Dec 09, 2022 Last Updated 6:29 AM, Nov 29, 2022

Review: Bali, 50 years of changes

Published: Sep 25, 2022

Mary Zurbuchen

In the universe of global image-making, Bali shines as one of the brightest stars in the constellation of places deemed nearest to paradise on earth. European traders, soldiers, orientalists and colonial administrators began inscribing a Balinese civilisation centuries ago. They were followed by Western anthropologists, writers and artists celebrating the island’s natural beauty and intricate culture and, more recently, by millions of visitors building the momentum of tourism over the past half century. Bali’s legacy today is a colorful mosaic of fluid tradition, mutable identities, mass marketing and encroaching modernism, according to the two French authors of this new book.

In Bali: 50 Years of Changes: A Conversation with Jean Couteau, Eric Buvelot and Jean Couteau have produced an intricate, sweeping, and controversial picture of Balinese consciousness, social patterns, and religious life, as well as Bali’s place within the national framework of Indonesia. It is doubtless the most ambitious attempt to present a holistic view of the island since Fred Eiseman, Jr.’s Bali: Sekala and Niskala (1990), or Adrian Vickers’ Bali: A Paradise Created (1989). Yet this is not a historical narrative, or the culmination of years of comprehensive research on a particular topic. Instead we find a series of transcribed conversations between two expatriates: Buvelot, a journalist based on the island since 1995, and Couteau, a renowned writer, social observer and commentator intimately involved with Bali since the 1970s.

Adopting an interview format, Buvelot draws on Couteau’s lived experiences and decades of interaction with Balinese of all backgrounds and other Indonesians to weave some 20 hours of dialogue into a composite contemporary portrait. Central topics of the book’s 16 chapters are loosely organised according to the originally-Indian philosophical principles of kama (desire), arta (wealth), darma (duty) and moksa (liberation). The two men interact on the page as observers, provocateurs and debaters, each reflecting his position as insider-outsider; ‘we are part of the sociological object that we analyse,’ Buvelot writes.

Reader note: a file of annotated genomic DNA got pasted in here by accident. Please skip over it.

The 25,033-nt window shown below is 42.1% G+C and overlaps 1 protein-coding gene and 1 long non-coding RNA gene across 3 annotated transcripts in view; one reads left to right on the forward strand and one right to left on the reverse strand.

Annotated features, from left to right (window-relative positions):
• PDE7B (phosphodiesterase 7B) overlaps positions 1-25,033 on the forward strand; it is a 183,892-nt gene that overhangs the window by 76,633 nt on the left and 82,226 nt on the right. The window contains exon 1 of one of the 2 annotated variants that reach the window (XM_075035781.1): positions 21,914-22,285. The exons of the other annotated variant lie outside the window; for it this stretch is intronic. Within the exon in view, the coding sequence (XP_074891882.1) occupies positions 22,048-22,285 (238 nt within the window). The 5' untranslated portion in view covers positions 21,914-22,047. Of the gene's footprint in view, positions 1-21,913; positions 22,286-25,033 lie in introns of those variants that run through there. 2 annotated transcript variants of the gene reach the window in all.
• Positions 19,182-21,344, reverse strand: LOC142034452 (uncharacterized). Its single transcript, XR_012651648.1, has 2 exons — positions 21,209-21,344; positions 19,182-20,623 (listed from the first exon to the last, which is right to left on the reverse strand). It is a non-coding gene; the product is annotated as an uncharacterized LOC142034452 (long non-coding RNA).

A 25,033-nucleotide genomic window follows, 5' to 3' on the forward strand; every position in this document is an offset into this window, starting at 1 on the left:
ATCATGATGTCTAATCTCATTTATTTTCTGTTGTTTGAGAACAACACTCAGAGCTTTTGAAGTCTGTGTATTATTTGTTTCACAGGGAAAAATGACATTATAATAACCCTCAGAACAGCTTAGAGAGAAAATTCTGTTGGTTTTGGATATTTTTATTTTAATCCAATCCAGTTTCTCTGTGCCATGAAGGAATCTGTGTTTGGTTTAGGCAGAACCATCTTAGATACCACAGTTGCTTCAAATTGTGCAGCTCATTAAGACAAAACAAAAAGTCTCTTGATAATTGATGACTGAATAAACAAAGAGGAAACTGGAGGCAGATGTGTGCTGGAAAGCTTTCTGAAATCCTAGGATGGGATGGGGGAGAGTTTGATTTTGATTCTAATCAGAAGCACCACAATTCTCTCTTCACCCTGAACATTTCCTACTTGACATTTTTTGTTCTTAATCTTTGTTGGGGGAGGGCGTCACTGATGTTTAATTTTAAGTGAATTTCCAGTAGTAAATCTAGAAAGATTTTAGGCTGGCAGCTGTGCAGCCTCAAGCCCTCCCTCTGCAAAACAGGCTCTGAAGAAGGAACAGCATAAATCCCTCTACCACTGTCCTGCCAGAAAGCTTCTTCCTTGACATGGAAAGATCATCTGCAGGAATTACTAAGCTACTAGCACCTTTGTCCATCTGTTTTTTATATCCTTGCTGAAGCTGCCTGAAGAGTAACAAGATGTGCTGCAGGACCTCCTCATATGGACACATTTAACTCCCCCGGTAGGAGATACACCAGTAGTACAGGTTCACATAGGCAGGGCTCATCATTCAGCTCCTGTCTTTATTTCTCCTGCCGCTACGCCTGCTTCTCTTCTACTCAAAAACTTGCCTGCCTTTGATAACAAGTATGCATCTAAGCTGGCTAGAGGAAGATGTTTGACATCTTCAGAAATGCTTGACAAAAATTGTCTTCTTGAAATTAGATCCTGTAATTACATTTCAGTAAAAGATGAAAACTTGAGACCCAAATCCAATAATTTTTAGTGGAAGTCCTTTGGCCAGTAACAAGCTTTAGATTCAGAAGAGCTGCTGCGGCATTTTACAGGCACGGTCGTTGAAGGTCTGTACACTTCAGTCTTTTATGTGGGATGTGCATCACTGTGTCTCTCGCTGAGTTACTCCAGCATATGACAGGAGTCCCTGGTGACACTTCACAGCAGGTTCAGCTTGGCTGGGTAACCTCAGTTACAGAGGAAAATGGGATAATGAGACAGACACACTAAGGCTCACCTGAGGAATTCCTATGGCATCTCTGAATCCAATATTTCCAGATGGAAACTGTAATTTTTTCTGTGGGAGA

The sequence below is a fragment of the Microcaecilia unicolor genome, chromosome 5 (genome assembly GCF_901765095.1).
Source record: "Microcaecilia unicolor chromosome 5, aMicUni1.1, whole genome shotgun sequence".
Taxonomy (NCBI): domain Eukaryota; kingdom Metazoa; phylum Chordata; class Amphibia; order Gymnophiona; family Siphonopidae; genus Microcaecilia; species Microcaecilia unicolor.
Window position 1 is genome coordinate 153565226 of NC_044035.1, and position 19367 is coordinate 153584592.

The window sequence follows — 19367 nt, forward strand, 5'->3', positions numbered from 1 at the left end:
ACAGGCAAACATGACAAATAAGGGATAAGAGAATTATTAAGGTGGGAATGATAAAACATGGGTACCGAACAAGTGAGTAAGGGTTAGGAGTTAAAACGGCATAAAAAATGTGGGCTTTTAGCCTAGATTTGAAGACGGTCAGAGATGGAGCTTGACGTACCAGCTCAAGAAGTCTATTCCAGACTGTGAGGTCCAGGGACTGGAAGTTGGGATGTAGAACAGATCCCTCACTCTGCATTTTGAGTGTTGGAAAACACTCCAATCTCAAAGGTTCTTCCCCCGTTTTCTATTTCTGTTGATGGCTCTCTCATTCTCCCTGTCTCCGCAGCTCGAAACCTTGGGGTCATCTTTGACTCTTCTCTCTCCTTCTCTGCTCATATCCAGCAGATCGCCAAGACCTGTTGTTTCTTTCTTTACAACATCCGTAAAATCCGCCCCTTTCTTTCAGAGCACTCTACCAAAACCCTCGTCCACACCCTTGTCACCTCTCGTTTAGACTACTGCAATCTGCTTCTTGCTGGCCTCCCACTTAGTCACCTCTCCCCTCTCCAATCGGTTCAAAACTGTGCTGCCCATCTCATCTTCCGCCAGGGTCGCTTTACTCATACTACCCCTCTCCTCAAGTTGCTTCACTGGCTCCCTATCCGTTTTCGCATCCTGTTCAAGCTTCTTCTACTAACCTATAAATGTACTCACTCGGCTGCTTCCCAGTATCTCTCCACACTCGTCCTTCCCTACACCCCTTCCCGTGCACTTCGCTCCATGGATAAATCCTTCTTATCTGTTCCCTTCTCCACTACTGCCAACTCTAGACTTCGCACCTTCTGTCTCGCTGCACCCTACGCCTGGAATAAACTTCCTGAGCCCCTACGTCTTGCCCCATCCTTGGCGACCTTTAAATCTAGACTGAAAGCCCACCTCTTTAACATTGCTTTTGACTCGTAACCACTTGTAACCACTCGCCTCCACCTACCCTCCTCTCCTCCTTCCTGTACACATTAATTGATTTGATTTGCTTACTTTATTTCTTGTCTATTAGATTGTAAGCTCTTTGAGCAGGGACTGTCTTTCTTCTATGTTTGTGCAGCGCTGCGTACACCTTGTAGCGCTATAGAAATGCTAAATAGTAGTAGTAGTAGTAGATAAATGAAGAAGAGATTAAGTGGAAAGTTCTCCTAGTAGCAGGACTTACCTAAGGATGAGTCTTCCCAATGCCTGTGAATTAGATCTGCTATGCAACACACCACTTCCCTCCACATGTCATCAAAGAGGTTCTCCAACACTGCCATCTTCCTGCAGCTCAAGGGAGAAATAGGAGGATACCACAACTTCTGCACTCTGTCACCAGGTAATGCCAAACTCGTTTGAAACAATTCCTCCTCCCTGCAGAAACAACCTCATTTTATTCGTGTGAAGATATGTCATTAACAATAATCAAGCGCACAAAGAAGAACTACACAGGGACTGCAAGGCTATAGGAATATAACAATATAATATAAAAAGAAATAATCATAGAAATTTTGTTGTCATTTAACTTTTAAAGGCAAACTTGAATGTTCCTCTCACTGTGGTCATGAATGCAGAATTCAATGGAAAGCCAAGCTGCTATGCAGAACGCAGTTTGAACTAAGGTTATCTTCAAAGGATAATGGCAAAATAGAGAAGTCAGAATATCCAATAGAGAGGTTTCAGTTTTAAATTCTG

The resulting dialectic is penetrating and wide-ranging, with many unresolved questions and contradictions, reflecting not only the dynamism of systemic change, but also the variable, inconsistent and inherently particularist configuration of Balinese life in general. Couteau sees power as always negotiated, configured through multiple associations and social ties. While provincial (or previously, royal) authority might seek to decree practices of land use or ritual, say, it is ultimately a local village decision that prevails. Centralised power is always in contest with the local, and what is local the Balinese explain as a matter of differences, of desa, kala, patraplace, time, and pattern. Couteau posits this kind of predictable indeterminacy as a fundamental strength, stemming from Bali’s heritage of ancestor worship underlying religion and social life. The ancestors are local, reborn into specific individuals and locations, nurturing and constraining Balinese mutual obligation and community belonging.

Defining an audience for the book is a puzzle, as it targets neither the novice, the traveller or the scholar and expatriate residents of Bali are a narrow market. Nonetheless, the sweep of its subject matter may draw even the casual reader into topics such as personal morality, environmental pollution, racism, and reincarnation. The rhetorical frame with its four themes is not always successful: topics (for example, sex, education, urbanisation, the violence of 1965) are often discussed in one chapter, then reappear in another, and there is no subject index to guide the reader. Topics ebb and flow through multiple perspectives, circling around to illuminate yet another aspect of something already mentioned under a different heading. This initially feels frustrating, yet while reading the book I was reminded of the intricate layering and cyclical structure of gamelan music, which builds texture through repetition, marked at regular intervals by the recurrent, familiar sound of the gong.

A Balinese family perform a ritual, Ubud /wikimedia commons